InitializeCriticalSection (&cs) ;
This creates a critical section object named cs. The online documentation for this function includes the following warnings: "A critical section object cannot be moved or copied. The process must also not modify the object, but must treat it as logically opaque." This can be translated as "Don't mess around with it, and don't even look at it."
After the critical section object has been initialized, a thread enters a critical section by calling
EnterCriticalSection (&cs) ;
At this point, the thread is said to "own" the critical section object. No two threads can own the critical section object at the same time. Thus, if another thread has entered a critical section, the next thread calling EnterCriticalSection with the same critical section object will be suspended in the function call. The function will return only when the first thread leaves the critical section by calling
LeaveCriticalSection (&cs) ;
At that time, the second thread—suspended in its call to EnterCriticalSection—will own the critical section and the function call will return, allowing the thread to proceed.
When the critical section object is no longer needed by the program, it can be deleted by calling
DeleteCriticalSection (&cs) ;
This frees up any system resources that might have been allocated to maintain the critical section object.
This critical section mechanism involves "mutual exclusion," a term that will come up again as we continue to explore thread synchronization. Only one thread can own a critical section at any time. Thus, one thread can enter a critical section, set the fields of a structure, and exit the critical section. Another thread using the structure would also enter a critical section before accessing the fields of the structure and then exit the critical section.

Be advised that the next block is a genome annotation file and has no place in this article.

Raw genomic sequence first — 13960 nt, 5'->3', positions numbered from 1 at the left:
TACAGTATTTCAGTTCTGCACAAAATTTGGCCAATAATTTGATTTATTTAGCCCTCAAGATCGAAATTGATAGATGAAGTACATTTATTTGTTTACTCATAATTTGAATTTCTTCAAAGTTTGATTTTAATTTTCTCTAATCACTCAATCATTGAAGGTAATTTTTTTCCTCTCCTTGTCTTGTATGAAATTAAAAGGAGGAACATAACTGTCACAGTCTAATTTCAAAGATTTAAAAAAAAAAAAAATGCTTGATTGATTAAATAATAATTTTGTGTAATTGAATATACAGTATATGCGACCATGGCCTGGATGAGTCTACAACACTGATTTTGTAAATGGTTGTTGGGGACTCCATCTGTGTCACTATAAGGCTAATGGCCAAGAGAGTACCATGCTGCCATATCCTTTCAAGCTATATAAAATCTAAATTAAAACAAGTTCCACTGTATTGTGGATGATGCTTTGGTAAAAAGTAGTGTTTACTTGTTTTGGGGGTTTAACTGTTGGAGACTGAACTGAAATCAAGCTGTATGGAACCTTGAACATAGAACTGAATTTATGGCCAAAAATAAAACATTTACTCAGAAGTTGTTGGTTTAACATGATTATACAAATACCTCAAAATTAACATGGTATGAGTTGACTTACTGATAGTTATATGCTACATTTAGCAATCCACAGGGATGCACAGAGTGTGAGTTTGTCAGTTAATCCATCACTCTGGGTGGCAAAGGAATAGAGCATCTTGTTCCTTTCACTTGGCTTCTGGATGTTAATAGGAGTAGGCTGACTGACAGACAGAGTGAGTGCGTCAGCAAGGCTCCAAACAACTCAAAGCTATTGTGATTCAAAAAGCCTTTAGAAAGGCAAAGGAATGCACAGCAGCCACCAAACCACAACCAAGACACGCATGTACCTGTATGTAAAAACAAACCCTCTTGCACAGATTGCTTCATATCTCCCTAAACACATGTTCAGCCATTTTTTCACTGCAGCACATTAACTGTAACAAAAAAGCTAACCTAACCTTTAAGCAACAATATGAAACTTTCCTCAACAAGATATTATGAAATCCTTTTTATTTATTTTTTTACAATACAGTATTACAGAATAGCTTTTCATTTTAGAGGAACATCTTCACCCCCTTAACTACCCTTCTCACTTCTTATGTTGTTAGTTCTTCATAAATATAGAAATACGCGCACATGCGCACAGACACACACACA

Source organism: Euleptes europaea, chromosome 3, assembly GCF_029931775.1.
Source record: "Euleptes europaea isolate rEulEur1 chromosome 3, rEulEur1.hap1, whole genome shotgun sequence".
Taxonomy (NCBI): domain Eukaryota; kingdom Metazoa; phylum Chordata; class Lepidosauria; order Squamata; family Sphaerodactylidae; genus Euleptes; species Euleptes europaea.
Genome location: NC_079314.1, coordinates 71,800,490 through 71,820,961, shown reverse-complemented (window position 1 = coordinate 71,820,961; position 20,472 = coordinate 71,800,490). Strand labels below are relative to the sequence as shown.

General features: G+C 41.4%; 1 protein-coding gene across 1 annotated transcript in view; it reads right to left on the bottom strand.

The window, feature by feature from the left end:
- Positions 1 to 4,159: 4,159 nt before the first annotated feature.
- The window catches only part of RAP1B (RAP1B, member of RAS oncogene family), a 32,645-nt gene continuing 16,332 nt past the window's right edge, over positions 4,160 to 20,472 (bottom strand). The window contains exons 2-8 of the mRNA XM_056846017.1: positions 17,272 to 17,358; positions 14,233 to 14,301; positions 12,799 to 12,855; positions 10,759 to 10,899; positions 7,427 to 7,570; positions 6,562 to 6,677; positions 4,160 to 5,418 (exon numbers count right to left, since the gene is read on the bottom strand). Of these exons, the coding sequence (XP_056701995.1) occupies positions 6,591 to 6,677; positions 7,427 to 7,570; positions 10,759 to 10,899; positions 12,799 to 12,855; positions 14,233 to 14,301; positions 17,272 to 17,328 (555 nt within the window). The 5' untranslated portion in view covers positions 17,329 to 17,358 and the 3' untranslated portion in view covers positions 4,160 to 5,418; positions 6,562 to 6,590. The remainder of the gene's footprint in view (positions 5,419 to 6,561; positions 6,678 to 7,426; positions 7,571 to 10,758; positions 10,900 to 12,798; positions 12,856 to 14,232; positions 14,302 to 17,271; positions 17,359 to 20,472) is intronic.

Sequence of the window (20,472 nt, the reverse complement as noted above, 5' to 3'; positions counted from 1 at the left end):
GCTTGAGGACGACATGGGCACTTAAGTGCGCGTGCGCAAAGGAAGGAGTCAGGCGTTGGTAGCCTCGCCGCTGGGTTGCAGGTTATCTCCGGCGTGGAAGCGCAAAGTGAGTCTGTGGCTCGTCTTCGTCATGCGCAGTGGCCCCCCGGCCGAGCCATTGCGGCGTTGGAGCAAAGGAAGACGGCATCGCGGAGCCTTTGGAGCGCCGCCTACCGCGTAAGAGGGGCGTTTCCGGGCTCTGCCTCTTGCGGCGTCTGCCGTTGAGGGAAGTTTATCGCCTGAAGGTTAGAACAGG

Note that you can define multiple critical section objects—for example, cs1 and cs2. If a program has four threads and the first two threads share some data, they can use one critical section object, and if the other two threads share some other data, they can use a second critical section object.
Also note that you should be careful when using a critical section in your main thread. If the secondary thread spends a long time in its own critical section, it could hang the main thread for an inordinate amount of time. The secondary thread would probably just want to use the critical section to copy the fields of the structure to its own local variables.
One limitation with critical sections is that they can be used for coordinating threads within a single process only. But there are cases where you need to coordinate two different processes that share a resource (such as shared memory). You can't use critical sections for that; instead, you must use something oddly called a "mutex object." The fabricated word "mutex" stands for "mutual exclusion," and that's precisely the goal here. You want to prevent threads of a program from being interrupted while updating or using some shared memory or other resources.